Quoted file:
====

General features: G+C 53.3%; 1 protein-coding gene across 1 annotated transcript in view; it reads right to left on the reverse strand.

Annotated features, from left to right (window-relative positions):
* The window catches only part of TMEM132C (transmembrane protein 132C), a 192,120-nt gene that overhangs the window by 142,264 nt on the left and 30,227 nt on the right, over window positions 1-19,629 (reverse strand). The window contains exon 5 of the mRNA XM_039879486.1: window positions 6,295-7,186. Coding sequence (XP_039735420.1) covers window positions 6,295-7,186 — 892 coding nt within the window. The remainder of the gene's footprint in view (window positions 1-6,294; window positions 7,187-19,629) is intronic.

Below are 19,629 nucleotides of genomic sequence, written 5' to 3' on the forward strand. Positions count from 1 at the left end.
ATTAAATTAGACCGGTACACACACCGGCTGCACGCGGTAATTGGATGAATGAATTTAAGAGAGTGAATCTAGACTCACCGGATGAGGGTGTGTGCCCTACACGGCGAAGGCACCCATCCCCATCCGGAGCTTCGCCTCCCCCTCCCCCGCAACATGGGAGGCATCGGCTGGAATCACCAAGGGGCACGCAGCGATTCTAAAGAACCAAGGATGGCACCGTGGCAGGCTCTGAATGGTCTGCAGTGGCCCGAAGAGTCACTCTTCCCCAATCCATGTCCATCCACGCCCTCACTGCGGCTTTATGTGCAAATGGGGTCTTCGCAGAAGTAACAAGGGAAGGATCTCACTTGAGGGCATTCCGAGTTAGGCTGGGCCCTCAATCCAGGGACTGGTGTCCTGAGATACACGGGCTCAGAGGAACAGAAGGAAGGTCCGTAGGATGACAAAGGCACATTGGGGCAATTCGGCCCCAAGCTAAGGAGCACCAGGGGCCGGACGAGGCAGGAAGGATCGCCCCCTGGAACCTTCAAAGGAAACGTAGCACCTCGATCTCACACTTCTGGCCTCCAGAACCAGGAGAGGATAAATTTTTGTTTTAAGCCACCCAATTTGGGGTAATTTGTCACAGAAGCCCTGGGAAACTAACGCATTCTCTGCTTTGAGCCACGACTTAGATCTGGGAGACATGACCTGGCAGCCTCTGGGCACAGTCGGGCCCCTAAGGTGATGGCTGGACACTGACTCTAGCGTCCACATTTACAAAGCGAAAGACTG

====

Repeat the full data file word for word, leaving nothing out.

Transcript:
General features: G+C 53.3%; 1 protein-coding gene across 1 annotated transcript in view; it reads right to left on the reverse strand.

Annotated features, from left to right (window-relative positions):
* The window catches only part of TMEM132C (transmembrane protein 132C), a 192,120-nt gene that overhangs the window by 142,264 nt on the left and 30,227 nt on the right, over window positions 1-19,629 (reverse strand). The window contains exon 5 of the mRNA XM_039879486.1: window positions 6,295-7,186. Coding sequence (XP_039735420.1) covers window positions 6,295-7,186 — 892 coding nt within the window. The remainder of the gene's footprint in view (window positions 1-6,294; window positions 7,187-19,629) is intronic.

Below are 19,629 nucleotides of genomic sequence, written 5' to 3' on the forward strand. Positions count from 1 at the left end.
ATTAAATTAGACCGGTACACACACCGGCTGCACGCGGTAATTGGATGAATGAATTTAAGAGAGTGAATCTAGACTCACCGGATGAGGGTGTGTGCCCTACACGGCGAAGGCACCCATCCCCATCCGGAGCTTCGCCTCCCCCTCCCCCGCAACATGGGAGGCATCGGCTGGAATCACCAAGGGGCACGCAGCGATTCTAAAGAACCAAGGATGGCACCGTGGCAGGCTCTGAATGGTCTGCAGTGGCCCGAAGAGTCACTCTTCCCCAATCCATGTCCATCCACGCCCTCACTGCGGCTTTATGTGCAAATGGGGTCTTCGCAGAAGTAACAAGGGAAGGATCTCACTTGAGGGCATTCCGAGTTAGGCTGGGCCCTCAATCCAGGGACTGGTGTCCTGAGATACACGGGCTCAGAGGAACAGAAGGAAGGTCCGTAGGATGACAAAGGCACATTGGGGCAATTCGGCCCCAAGCTAAGGAGCACCAGGGGCCGGACGAGGCAGGAAGGATCGCCCCCTGGAACCTTCAAAGGAAACGTAGCACCTCGATCTCACACTTCTGGCCTCCAGAACCAGGAGAGGATAAATTTTTGTTTTAAGCCACCCAATTTGGGGTAATTTGTCACAGAAGCCCTGGGAAACTAACGCATTCTCTGCTTTGAGCCACGACTTAGATCTGGGAGACATGACCTGGCAGCCTCTGGGCACAGTCGGGCCCCTAAGGTGATGGCTGGACACTGACTCTAGCGTCCACATTTACAAAGCGAAAGACTG